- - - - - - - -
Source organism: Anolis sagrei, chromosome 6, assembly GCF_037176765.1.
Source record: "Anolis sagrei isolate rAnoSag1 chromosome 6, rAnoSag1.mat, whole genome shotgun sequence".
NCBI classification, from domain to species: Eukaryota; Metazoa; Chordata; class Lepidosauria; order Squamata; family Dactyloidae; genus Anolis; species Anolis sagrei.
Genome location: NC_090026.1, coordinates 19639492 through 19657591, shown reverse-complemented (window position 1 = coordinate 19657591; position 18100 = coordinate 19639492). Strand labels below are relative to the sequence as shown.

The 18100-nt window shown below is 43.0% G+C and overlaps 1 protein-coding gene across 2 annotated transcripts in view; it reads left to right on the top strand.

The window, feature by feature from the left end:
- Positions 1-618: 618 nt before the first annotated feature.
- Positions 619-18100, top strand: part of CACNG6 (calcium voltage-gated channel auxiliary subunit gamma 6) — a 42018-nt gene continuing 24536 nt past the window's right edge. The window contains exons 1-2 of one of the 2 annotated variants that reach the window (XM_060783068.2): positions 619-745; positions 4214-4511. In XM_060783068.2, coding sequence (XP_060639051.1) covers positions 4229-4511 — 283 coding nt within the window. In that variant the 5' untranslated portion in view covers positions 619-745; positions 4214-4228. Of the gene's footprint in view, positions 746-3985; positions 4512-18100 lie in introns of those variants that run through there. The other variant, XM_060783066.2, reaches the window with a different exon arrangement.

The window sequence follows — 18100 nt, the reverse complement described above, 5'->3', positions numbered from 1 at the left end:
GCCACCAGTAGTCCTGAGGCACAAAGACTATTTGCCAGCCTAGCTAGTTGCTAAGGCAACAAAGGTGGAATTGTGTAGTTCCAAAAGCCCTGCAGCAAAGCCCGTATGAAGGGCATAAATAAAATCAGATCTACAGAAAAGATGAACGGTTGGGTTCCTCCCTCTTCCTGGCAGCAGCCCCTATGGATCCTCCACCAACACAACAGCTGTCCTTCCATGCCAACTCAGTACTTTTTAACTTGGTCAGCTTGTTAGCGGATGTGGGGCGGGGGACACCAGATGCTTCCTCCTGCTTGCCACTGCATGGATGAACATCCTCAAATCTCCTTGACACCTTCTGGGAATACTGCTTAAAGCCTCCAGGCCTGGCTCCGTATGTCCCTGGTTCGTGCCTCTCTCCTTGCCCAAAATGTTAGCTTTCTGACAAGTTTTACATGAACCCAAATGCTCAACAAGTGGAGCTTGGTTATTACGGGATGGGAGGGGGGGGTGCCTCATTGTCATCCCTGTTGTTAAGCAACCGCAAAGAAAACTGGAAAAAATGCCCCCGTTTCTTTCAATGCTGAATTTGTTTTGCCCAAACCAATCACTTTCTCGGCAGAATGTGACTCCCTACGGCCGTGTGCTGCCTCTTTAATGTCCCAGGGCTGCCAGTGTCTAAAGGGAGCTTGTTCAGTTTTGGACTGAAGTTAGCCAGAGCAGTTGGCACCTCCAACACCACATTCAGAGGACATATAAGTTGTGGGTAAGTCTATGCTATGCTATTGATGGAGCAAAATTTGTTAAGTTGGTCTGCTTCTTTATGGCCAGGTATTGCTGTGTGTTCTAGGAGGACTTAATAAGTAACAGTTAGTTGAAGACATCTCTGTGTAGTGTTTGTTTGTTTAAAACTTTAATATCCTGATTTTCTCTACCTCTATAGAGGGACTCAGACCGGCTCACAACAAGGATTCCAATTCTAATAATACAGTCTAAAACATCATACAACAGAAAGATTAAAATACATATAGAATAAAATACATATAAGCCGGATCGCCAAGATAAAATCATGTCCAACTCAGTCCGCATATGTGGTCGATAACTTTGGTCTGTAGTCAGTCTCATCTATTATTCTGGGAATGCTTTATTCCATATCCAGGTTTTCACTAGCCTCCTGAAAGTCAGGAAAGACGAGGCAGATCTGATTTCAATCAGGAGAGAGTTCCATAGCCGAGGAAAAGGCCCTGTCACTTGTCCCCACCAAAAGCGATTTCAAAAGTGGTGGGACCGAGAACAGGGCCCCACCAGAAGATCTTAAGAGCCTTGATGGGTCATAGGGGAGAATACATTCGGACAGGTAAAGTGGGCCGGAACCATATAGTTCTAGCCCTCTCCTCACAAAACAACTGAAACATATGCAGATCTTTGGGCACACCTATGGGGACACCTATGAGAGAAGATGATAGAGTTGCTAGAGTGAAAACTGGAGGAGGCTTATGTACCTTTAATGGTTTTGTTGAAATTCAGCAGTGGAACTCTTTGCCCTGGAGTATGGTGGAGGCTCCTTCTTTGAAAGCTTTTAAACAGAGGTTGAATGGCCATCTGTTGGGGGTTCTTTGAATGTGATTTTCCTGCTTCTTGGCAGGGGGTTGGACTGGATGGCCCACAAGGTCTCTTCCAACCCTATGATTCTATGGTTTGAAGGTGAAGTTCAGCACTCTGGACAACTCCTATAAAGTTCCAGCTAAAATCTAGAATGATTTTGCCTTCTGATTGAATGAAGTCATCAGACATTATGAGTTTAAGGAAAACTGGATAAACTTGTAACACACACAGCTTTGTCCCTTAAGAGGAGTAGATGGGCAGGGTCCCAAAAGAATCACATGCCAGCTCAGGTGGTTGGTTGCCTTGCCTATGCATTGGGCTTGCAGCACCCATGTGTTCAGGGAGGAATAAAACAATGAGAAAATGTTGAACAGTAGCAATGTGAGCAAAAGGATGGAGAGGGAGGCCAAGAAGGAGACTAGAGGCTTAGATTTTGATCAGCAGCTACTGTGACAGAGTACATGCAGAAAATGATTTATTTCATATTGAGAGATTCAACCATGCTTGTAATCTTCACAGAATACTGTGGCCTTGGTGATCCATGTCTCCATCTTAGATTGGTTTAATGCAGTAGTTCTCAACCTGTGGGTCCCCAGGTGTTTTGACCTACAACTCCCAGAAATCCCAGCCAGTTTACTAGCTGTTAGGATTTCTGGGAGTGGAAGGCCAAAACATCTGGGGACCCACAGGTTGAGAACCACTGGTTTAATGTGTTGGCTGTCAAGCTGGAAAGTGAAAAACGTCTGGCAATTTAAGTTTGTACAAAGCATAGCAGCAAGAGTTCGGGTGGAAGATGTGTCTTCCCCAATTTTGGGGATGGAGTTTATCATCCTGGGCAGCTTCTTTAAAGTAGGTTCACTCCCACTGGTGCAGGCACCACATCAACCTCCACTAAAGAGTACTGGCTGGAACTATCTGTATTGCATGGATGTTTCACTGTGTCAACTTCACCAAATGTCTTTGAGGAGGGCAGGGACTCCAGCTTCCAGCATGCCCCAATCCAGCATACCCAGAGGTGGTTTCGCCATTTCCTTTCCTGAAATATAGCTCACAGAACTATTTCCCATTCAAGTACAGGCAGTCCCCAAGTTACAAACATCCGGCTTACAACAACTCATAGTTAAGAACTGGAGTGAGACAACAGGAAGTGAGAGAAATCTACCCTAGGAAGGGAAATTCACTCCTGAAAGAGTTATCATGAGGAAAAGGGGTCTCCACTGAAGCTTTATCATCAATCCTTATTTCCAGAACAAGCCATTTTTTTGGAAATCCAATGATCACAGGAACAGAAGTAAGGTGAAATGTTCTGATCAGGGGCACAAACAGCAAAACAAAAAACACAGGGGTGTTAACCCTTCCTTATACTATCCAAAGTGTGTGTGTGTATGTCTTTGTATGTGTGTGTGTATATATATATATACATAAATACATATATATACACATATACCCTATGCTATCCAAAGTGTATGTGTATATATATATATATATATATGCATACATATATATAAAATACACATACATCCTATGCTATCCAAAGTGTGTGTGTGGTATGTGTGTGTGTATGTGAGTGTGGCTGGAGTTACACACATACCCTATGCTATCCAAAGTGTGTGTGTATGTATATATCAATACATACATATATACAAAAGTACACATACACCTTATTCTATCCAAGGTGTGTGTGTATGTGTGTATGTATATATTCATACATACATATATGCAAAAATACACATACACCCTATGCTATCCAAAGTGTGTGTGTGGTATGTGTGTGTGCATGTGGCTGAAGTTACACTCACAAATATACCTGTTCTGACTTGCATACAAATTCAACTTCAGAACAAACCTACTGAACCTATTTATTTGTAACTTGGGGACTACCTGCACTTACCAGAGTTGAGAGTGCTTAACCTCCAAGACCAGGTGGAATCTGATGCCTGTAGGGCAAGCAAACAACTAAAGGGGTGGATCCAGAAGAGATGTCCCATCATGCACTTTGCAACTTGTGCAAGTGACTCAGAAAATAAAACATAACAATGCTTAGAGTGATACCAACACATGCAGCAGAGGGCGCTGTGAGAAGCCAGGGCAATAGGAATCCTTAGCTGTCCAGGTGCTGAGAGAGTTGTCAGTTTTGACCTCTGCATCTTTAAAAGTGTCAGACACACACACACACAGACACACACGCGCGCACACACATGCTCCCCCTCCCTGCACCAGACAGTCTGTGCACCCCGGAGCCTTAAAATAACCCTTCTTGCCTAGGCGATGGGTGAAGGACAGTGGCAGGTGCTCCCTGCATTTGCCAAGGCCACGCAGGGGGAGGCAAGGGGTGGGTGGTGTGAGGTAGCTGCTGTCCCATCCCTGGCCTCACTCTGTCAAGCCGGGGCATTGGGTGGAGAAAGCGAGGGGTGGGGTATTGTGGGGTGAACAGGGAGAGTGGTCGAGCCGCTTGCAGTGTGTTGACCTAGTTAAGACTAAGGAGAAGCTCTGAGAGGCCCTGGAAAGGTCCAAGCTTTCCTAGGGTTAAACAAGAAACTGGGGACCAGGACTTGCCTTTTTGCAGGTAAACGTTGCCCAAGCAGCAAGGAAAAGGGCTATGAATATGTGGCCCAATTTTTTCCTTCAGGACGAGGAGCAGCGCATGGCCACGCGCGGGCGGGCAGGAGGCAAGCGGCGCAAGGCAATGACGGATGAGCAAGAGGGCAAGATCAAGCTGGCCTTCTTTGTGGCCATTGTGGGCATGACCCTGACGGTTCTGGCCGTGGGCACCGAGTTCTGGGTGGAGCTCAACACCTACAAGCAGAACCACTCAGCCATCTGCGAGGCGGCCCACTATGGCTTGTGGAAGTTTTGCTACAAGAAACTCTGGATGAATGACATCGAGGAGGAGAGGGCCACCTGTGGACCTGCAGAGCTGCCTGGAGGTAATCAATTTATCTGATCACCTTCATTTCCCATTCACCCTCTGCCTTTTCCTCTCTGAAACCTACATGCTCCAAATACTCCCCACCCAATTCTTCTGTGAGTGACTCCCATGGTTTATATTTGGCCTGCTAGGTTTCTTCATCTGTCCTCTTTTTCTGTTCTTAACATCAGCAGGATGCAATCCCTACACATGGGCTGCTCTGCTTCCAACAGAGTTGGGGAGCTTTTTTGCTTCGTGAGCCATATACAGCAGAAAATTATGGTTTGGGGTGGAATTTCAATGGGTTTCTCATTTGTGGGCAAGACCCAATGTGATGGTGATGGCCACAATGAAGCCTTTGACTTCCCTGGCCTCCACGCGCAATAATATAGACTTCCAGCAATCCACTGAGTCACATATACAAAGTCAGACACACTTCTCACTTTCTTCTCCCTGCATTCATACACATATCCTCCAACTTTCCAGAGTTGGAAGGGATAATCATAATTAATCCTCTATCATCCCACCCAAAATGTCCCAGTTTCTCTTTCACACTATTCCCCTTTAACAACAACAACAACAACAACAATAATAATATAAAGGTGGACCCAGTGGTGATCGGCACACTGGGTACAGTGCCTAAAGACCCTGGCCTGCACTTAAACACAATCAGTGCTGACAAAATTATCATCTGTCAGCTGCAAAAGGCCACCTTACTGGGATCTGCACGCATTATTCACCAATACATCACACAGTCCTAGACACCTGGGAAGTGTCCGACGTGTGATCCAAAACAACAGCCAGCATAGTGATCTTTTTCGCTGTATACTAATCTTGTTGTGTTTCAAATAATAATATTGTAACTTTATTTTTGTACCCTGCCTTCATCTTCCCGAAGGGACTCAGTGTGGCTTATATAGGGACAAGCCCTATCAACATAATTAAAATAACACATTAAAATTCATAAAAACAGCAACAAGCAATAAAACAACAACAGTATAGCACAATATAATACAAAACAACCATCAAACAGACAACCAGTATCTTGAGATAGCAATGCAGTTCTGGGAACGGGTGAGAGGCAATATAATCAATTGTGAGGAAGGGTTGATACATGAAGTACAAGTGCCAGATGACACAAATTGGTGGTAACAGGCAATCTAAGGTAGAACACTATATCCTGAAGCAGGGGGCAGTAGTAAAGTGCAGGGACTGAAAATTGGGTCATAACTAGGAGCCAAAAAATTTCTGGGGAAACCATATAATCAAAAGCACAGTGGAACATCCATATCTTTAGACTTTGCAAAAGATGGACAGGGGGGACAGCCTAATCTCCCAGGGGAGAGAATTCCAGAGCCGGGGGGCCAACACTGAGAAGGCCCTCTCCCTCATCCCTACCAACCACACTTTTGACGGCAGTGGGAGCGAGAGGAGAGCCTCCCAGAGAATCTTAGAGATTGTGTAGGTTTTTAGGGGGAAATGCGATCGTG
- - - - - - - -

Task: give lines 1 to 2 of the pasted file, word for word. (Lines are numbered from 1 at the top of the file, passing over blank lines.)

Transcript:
Source organism: Anolis sagrei, chromosome 6, assembly GCF_037176765.1.
Source record: "Anolis sagrei isolate rAnoSag1 chromosome 6, rAnoSag1.mat, whole genome shotgun sequence".